Does open source work in sensitive sectors like telecom, you ask? Well, Ganesh Jayadevan, CTO, Mahindra Comviva says, Yes with loads of confidence. Open source technologies form the basis of the tech stack in his company and with some of his key customers too. Jayadevan not only uses them for resolving tech issues, but also recommends them to his customers. Diksha P. Gupta from Open Source For You spoke to him about how he uses open source technologies at Mahindra Comviva. Read on…
There are many CTOs across the country, who are still contemplating the usage of open source technologies and then, there are many, who have pioneered its use. We are talking to one from the latter group. Ganesh Jayadevan, CTO, Mahindra Comviva, has mastered the art of using open source technologies not only within his premises, but also encourages his customers to do the same. And he does this with loads of confidence. He shares his open source tech deployments: Our company is about 15 years old and since the very beginning, we have been embracing open source. We started with the Linux platform. We have been using Apache for a very long time. MySQL has been my favourite for years now. So, to give you a short and sweet answer, we have been embracing Linux for about 15 years now, right from the time we began our journey. As more and more open source components keep coming up, we add them to our stack, based on our needs. We keep upgrading to open source technologies every now and then.
Jayadevan uses open source technologies in every possible domain. He informs, To elaborate, we use open source on the operating system side. However, we just dont go out there and pick up a nightly build; we go through Red Hat or a company like that. I think Red Hat is doing a decent job of curating Linux. So, we buy their support. When it comes to using Linux at Mahindra Comviva, we do that at the level of operating systems, Web servers, databases, and on the applications side. We use open source tools in the smallest possible places; like, for image processing, we use an open source tool called OpenCV.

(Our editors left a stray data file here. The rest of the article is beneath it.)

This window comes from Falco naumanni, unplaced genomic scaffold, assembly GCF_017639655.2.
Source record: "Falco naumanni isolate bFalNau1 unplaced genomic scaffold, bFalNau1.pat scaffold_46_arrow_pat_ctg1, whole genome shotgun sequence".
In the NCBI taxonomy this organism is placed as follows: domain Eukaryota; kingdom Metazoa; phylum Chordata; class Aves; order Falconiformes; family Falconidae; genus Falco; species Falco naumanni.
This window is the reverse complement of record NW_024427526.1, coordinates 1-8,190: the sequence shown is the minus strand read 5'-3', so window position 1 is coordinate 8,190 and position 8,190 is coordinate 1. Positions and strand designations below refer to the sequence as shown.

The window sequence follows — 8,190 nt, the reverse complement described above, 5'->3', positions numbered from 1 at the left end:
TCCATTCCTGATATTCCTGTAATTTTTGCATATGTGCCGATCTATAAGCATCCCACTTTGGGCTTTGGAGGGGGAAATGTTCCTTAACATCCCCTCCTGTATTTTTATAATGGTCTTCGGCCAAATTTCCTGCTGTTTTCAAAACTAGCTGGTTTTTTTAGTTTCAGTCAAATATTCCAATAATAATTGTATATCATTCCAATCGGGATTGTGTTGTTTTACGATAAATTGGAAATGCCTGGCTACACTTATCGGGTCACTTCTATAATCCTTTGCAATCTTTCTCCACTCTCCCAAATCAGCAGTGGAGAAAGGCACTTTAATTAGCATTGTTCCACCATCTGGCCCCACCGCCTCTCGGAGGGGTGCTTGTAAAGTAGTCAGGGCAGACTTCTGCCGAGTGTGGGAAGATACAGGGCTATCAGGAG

In a domain in which the use of open source technologies has been considered a risky proposition, we wonder how comfortable Jayadevan is with these technologies and how he manages the risk factor. He answers with a smile, So far, we havent faced any opposition from the customers of our technologies. As long as we take care of the security requirements, they are quite happy. However, there are customers who specify certain things at the time of the agreement. MTN Africa has an agreement with our group, which states that its products should not be shipped with MySQL. They largely prefer Oracle versions. To conclude, we dont see any perceived threats because of open source and whatever security has to be addressed, we do that. We do our regular audits. We have security professionals coming in and doing audits of our development process, our product processes; and whatever points they highlight, we take care of them. So, open source itself doesnt hinder us in any way. There is no anxiety around using open source and, with respect to security, we have not faced any glitches because we do the necessary hardening.